There is an important distinction we must make in the work we do. Am I dealing with a person suffering from a disease of the brain or a disease of the mind? If we find that the person’s symptoms and struggle is a result of a problem in the functioning of the brain, we have to ask ourselves if the severity of the issue needs attention from a neurologist or psychiatrist. We have had clients come to us with a challenge that mirrors AD/HD in many ways. Upon further investigation we quickly discover that the issues are not limited to traditional AD/HD challenges. Sometimes it is obvious and sometimes it is an intuition that something does not make sense. There are many diseases of the brain that mimic AD/HD or are comorbid with AD/HD (meaning they often occur along with AD/HD). We have seen things like anxiety, depression, minimal brain damage, epilepsy, lyme disease, autoimmune disease, visual processing problems, and learning disabilities, all manifest AD/HD type symptoms. AD/HD is a medical condition. It requires psychiatric attention along with coaching and/or therapy depending on the severity of the impact of the disorder.

And then there are what I call “diseases of the mind.” Diseases of the mind are thought-based. When we think negative and self-defeating thoughts, we can have somatic and psychological symptoms very similar to diseases of the brain. The power of thought can manifest real illness and whatever our genes might be harboring including cancer, schizophrenia, autoimmune diseases, irritable bowel syndrome, etc. I still love the book ‘Why Zebras Don’t Get Ulcers’ by Robert Sapolsky. If you want to understand the danger of living with stress, read it.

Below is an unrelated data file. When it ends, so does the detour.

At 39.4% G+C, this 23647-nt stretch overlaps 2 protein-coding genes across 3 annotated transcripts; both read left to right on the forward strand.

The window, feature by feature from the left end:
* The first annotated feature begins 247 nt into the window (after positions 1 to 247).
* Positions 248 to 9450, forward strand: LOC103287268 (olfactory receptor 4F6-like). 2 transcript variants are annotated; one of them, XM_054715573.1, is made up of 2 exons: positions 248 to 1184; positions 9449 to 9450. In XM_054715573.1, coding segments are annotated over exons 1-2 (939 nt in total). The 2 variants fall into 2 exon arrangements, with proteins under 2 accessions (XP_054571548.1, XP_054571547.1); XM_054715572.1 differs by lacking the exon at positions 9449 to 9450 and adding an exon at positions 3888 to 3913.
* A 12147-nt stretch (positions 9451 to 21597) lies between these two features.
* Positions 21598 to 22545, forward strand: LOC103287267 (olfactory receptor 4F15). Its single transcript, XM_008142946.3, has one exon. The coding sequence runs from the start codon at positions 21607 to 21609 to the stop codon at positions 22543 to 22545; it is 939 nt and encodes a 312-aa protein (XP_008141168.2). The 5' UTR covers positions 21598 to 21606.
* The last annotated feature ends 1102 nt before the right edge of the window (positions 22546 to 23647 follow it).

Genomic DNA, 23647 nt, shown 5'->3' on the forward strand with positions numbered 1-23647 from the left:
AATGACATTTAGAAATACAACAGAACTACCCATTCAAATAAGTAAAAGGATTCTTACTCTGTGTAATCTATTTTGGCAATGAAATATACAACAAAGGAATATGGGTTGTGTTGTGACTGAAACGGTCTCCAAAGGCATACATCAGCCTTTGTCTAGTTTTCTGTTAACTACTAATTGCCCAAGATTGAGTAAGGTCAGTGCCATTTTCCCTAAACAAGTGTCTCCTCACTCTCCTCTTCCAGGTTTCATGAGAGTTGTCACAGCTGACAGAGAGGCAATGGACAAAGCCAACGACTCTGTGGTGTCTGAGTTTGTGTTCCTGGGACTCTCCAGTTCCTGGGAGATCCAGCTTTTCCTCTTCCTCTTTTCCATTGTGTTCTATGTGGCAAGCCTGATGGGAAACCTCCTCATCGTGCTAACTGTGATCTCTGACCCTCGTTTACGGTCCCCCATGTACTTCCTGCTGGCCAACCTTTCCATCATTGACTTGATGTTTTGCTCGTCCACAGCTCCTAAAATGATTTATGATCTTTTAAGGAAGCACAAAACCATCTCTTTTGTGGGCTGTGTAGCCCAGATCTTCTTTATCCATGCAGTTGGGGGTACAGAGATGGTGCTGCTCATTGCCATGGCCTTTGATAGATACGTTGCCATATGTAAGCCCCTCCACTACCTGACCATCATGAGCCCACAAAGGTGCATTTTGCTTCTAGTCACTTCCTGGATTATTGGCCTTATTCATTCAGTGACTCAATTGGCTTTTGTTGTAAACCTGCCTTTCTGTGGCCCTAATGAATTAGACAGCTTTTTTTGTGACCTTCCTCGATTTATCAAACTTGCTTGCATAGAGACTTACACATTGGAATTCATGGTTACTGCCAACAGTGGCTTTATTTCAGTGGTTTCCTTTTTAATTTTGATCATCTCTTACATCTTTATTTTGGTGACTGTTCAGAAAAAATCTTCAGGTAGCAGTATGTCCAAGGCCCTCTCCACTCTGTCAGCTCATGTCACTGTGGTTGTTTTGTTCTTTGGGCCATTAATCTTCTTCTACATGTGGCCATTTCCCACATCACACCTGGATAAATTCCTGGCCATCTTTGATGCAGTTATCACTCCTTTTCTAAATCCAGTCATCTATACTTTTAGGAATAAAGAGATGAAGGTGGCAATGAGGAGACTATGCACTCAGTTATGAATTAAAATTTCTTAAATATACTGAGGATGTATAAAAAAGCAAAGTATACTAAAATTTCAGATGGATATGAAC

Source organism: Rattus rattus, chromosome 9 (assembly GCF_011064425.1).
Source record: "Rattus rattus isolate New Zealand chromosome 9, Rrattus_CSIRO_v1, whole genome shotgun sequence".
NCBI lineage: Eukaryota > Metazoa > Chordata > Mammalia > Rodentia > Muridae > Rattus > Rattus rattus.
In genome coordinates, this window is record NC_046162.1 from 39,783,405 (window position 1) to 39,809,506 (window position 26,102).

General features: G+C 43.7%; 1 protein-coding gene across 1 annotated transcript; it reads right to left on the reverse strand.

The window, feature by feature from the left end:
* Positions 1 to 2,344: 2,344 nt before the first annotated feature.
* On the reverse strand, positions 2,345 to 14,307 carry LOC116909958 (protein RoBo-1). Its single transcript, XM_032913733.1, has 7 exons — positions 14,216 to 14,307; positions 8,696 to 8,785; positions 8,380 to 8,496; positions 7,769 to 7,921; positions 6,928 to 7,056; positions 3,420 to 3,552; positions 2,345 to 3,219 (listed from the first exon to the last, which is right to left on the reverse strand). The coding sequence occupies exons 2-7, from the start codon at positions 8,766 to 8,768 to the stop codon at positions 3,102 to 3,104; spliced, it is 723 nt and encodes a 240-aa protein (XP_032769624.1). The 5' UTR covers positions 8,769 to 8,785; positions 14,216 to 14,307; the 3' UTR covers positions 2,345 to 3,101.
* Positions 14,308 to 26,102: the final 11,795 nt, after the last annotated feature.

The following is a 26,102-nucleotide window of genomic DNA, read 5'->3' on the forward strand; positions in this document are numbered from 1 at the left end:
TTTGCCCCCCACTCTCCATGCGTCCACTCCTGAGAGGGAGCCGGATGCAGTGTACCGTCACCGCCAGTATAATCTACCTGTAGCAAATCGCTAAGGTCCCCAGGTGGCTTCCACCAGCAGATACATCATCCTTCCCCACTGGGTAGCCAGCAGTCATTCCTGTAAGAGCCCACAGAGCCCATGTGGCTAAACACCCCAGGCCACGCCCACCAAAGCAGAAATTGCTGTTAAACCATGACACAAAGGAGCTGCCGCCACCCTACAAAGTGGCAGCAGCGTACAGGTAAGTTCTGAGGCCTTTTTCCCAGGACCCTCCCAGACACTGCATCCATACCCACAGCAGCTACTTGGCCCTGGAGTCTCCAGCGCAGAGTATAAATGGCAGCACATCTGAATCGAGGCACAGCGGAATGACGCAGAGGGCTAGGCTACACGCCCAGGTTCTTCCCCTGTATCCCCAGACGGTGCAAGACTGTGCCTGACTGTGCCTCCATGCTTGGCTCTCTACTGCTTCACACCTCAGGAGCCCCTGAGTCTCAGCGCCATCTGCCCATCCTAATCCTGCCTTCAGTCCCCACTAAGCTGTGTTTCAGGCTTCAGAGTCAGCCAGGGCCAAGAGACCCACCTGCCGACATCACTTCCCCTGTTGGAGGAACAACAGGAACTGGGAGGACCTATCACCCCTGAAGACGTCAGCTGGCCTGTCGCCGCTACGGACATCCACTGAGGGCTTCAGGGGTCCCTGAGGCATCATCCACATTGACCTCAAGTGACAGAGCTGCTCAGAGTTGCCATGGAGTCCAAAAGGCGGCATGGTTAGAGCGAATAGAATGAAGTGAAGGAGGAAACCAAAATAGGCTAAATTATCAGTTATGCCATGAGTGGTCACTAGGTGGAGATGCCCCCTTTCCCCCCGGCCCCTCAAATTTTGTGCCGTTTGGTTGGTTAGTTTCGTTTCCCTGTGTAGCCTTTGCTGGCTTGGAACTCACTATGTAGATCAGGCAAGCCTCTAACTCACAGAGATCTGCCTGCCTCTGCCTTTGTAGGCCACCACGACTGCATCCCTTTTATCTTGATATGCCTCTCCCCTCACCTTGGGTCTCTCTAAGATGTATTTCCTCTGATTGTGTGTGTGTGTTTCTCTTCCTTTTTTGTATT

Faulty thoughts can be addressed by a number of therapies including cognitive behavioral therapy, psychotherapy, coaching, positive psychology, and spiritual counseling. The key to all of these approaches is identifying the faulty thought. It is not as easy as it sounds. Many people do not want to let go of their faulty thought because maybe when they were a child, it kept them safe. Personally, I believed it was safer to go unseen. I carried this thought with me into my adult life which manifested into social anxiety and extreme introversion. This belief did keep me safer as a small child. However, this thought no longer serves me as a wise, powerful adult, and, in fact, has caused much suffering. Even when I can recognize that the thought is harmful to me as an adult, there is a voice inside my head that screams in my ears, “It isn’t safe! You must not be noticed!” So, we struggle to let go of even the most illogical of fears.

This faulty thought becomes a disease of the mind and can actually manifest all kinds of medical problems. Consider for a moment all of your chronic pain and medical conundrums. If you heal the pain or the problem but fail to heal the underlying faulty thought, it is very possible you will manifest a similar if not identical problem after some period of time. This might anger you to consider that I am suggesting that you are manifesting your own medical problems, however, on a very deep level, I believe we are. We know our positive mental attitude can stave off whatever our genes may carry. Yet, we are slow to embrace how our negative mental attitude is triggering our body to function poorly. I offer this for you to consider. Don’t stop seeing the doctor. Just consider that if you continually suffer from some sort of malady, it might serve you to consider how your mind is playing into the problem.